The “Gathering” spoken of in both the Old and New Testaments has its roots in Jewish history. In 930-928 BC the 10 northern tribes split with the south. The northern kingdom is usually referred to as Israel. (The tribe of Ephraim came to embody the northern kingdom and the Bible sometimes refers to the northern kingdom as Ephraim. And sometimes the term Israel is a reference to all 12 tribes.) The tribe of Judah came to embody the southern kingdom, which is consistently known as Judah.
Israel had a series of bad kings, beginning with Jeroboam, which contributed to their spiritual decline and apostasy. God used the Assyrian army to judge Israel for her sins in 722 BC. At that time, the inhabitants of Israel were deported and dispersed. For the most part, they lost their identity as they melded into the gentile people of the region. They never fully recovered.
By the year 600 BC Judah had become apostate too and subject to God’s judgment (Ezekiel 8:17-18). Judah was punished by God in 586 BC, using Babylon as his agent. Babylon, under King Nebuchadnezzar, destroyed Solomon’s temple and the Jews were exiled to Babylon. God ultimately forgave Judah as her sins were not as severe as those of Israel. And the lineage of Judah was necessary to produce the Messiah.
After the Persians conquered Babylon in 539 BC, the Jews in exile were allowed to return to their homeland in Judah. They built a new temple in Jerusalem under Nehemiah which was completed in 515 BC. The Bible speaks of a REMNANT of Jews from Israel that migrated to Jerusalem along with prior residents of Judah (1 Chronicles 9:3). The concept of the remnant becomes significant, as we will see.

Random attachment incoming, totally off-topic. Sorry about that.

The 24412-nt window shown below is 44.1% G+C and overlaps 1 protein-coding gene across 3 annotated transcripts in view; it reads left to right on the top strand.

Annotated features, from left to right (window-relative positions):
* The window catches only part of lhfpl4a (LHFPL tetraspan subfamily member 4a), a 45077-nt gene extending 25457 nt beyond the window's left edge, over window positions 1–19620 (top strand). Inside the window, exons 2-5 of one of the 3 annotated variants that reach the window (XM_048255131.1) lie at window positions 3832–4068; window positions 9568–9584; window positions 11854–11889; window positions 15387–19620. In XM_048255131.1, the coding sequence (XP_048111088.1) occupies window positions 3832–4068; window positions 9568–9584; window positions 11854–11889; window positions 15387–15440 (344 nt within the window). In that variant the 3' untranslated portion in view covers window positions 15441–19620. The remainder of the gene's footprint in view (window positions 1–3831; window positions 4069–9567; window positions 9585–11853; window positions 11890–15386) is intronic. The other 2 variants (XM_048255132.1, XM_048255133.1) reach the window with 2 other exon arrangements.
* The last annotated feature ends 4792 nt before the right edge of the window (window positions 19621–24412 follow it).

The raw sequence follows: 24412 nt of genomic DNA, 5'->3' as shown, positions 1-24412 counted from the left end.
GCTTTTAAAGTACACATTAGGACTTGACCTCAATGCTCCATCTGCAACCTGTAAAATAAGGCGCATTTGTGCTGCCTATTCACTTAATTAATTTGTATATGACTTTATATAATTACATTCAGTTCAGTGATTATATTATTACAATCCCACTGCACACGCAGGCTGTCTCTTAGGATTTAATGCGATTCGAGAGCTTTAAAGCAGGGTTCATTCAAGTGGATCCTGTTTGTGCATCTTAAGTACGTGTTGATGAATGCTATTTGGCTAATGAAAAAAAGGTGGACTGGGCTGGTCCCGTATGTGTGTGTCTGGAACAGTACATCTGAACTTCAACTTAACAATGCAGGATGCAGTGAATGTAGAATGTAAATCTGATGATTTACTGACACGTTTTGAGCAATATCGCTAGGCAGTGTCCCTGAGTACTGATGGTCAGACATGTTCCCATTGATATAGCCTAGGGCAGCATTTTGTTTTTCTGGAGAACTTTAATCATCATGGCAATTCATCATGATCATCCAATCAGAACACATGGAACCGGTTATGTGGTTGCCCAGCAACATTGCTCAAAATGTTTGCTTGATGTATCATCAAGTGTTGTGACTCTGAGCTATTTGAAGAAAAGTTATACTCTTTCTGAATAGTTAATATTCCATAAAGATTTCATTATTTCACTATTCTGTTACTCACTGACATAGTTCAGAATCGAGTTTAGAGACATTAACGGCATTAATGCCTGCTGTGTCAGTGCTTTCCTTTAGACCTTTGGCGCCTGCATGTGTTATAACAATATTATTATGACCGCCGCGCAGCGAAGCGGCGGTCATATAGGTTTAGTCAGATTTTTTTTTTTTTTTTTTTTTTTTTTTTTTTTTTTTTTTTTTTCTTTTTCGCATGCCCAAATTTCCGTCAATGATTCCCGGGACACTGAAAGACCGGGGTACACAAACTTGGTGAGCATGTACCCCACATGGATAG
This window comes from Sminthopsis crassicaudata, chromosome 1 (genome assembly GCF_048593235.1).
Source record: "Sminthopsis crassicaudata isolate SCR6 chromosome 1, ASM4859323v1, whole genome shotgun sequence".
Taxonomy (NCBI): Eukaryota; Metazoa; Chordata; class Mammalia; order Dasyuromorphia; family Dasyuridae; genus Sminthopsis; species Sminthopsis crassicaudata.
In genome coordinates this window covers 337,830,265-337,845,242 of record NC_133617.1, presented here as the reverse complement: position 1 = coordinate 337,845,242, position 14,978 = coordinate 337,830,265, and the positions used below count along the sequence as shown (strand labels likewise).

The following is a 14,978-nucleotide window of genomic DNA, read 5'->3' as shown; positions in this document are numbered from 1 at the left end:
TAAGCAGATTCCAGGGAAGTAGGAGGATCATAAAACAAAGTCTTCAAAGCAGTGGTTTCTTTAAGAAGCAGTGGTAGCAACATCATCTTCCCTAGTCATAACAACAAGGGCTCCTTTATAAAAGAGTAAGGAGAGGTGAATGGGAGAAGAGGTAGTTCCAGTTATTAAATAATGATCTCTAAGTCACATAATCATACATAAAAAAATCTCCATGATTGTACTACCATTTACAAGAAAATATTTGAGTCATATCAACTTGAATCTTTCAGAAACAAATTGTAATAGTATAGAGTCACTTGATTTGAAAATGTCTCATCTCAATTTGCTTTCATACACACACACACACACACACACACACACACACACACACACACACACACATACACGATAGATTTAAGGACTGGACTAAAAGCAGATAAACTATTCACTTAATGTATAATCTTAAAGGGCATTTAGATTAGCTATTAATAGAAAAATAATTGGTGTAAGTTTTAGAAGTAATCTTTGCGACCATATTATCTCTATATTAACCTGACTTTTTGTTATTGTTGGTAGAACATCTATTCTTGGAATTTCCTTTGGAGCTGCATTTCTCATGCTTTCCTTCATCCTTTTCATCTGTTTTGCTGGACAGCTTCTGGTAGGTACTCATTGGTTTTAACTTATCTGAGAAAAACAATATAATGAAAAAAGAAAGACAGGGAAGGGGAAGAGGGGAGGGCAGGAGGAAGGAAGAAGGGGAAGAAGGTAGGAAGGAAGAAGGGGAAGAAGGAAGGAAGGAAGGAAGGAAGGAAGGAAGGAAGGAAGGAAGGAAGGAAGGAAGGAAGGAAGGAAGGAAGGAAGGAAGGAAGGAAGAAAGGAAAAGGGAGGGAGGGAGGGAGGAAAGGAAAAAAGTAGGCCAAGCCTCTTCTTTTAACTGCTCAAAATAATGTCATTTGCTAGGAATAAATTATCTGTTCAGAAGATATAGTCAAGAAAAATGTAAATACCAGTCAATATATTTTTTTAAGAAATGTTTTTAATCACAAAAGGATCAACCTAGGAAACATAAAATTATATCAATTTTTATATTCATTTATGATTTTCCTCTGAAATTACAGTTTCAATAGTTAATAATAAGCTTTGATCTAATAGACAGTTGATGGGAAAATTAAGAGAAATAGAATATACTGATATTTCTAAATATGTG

The Jews longed for re-unification. Such re-unification, or GATHERING, came about in a spiritual sense with Jesus. Below are the primary passages about The Gathering, followed by my comments.
“There shall come forth a shoot from the stump of Jesse, and a branch from his roots shall bear fruit. And the Spirit of the Lord shall rest upon Him. . . . The wolf shall dwell with the Lamb. . . . In that day the Lord will extend his hand yet a second time to recover the REMNANT that remains of his people. . . . He will raise a signal for the nations and will assemble the banished of Israel, and GATHER the dispersed of Judah from the four corners of the earth.” (Isaiah 11:1, 6, 11, 12)
The “second time” of Isaiah 11 above is probably a reference to the return of the Jews from Babylon. The first time God reclaimed his people was from Egypt through the Exodus. The Jews offered sacrifices on behalf of all 12 tribes (Ezra 6:17; 8:35), suggesting a partial gathering or at least symbolic of a future further gathering. The final fulfillment is when “the wolf dwells with the lamb” in the new heavens and new earth (Isaiah 65:17-25; Revelation 21:1-27). So, this final gathering is a spiritual one through Jesus.
“For though your people Israel be as the sand of the sea, only a REMNANT of them will return. Destruction is decreed, overflowing with righteousness. For the Lord God of hosts will make a full end, as decreed, in the midst of all the earth.” (Isaiah 10:22-23)
This passage above from Isaiah 10 is referenced by Paul in Romans chapter 9:
“For not all who are descended from Israel belong to Israel. . . . This means that it is not the children of the flesh who are the children of God, but the children of the promise are counted as offspring. (Romans 9:6-8) . . . And Isaiah cries out concerning Israel; ‘Though the number of the sons of Israel be as the sand of the sea, only a REMNANT of them will be saved. . . . So too at the present time there is a REMNANT, chosen by grace.” (Romans 9:27; 11:5)